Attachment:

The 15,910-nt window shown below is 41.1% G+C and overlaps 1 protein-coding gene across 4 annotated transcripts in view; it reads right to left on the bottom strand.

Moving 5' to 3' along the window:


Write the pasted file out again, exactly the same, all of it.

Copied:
The 15,910-nt window shown below is 41.1% G+C and overlaps 1 protein-coding gene across 4 annotated transcripts in view; it reads right to left on the bottom strand.

Moving 5' to 3' along the window: